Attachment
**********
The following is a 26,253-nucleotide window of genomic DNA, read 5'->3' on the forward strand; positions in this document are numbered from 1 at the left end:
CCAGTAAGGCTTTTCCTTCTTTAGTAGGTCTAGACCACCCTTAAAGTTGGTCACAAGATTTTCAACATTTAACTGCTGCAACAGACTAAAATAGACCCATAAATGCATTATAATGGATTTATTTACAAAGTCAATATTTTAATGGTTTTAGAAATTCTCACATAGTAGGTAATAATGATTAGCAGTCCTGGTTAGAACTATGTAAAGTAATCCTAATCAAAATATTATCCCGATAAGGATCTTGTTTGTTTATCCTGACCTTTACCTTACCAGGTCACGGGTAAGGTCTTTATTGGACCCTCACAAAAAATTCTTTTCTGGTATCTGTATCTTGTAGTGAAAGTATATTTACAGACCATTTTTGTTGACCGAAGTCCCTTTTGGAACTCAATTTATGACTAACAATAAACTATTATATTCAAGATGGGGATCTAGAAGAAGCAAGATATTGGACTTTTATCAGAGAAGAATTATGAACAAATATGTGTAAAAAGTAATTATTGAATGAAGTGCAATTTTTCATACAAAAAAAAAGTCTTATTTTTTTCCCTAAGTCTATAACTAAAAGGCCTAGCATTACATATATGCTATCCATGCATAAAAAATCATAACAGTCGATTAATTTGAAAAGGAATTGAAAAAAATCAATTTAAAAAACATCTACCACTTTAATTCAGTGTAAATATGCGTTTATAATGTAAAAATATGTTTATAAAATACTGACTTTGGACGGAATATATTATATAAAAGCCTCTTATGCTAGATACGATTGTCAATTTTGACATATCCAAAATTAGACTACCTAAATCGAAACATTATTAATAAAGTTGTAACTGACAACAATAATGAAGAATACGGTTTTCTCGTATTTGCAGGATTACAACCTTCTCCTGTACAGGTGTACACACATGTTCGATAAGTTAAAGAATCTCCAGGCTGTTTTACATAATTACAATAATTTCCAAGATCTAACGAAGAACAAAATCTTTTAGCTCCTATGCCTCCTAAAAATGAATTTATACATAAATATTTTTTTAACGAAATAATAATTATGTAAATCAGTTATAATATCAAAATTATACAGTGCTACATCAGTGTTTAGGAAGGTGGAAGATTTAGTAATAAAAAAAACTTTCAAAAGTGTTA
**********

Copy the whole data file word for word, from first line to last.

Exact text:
The following is a 26,253-nucleotide window of genomic DNA, read 5'->3' on the forward strand; positions in this document are numbered from 1 at the left end:
CCAGTAAGGCTTTTCCTTCTTTAGTAGGTCTAGACCACCCTTAAAGTTGGTCACAAGATTTTCAACATTTAACTGCTGCAACAGACTAAAATAGACCCATAAATGCATTATAATGGATTTATTTACAAAGTCAATATTTTAATGGTTTTAGAAATTCTCACATAGTAGGTAATAATGATTAGCAGTCCTGGTTAGAACTATGTAAAGTAATCCTAATCAAAATATTATCCCGATAAGGATCTTGTTTGTTTATCCTGACCTTTACCTTACCAGGTCACGGGTAAGGTCTTTATTGGACCCTCACAAAAAATTCTTTTCTGGTATCTGTATCTTGTAGTGAAAGTATATTTACAGACCATTTTTGTTGACCGAAGTCCCTTTTGGAACTCAATTTATGACTAACAATAAACTATTATATTCAAGATGGGGATCTAGAAGAAGCAAGATATTGGACTTTTATCAGAGAAGAATTATGAACAAATATGTGTAAAAAGTAATTATTGAATGAAGTGCAATTTTTCATACAAAAAAAAAGTCTTATTTTTTTCCCTAAGTCTATAACTAAAAGGCCTAGCATTACATATATGCTATCCATGCATAAAAAATCATAACAGTCGATTAATTTGAAAAGGAATTGAAAAAAATCAATTTAAAAAACATCTACCACTTTAATTCAGTGTAAATATGCGTTTATAATGTAAAAATATGTTTATAAAATACTGACTTTGGACGGAATATATTATATAAAAGCCTCTTATGCTAGATACGATTGTCAATTTTGACATATCCAAAATTAGACTACCTAAATCGAAACATTATTAATAAAGTTGTAACTGACAACAATAATGAAGAATACGGTTTTCTCGTATTTGCAGGATTACAACCTTCTCCTGTACAGGTGTACACACATGTTCGATAAGTTAAAGAATCTCCAGGCTGTTTTACATAATTACAATAATTTCCAAGATCTAACGAAGAACAAAATCTTTTAGCTCCTATGCCTCCTAAAAATGAATTTATACATAAATATTTTTTTAACGAAATAATAATTATGTAAATCAGTTATAATATCAAAATTATACAGTGCTACATCAGTGTTTAGGAAGGTGGAAGATTTAGTAATAAAAAAAACTTTCAAAAGTGTTA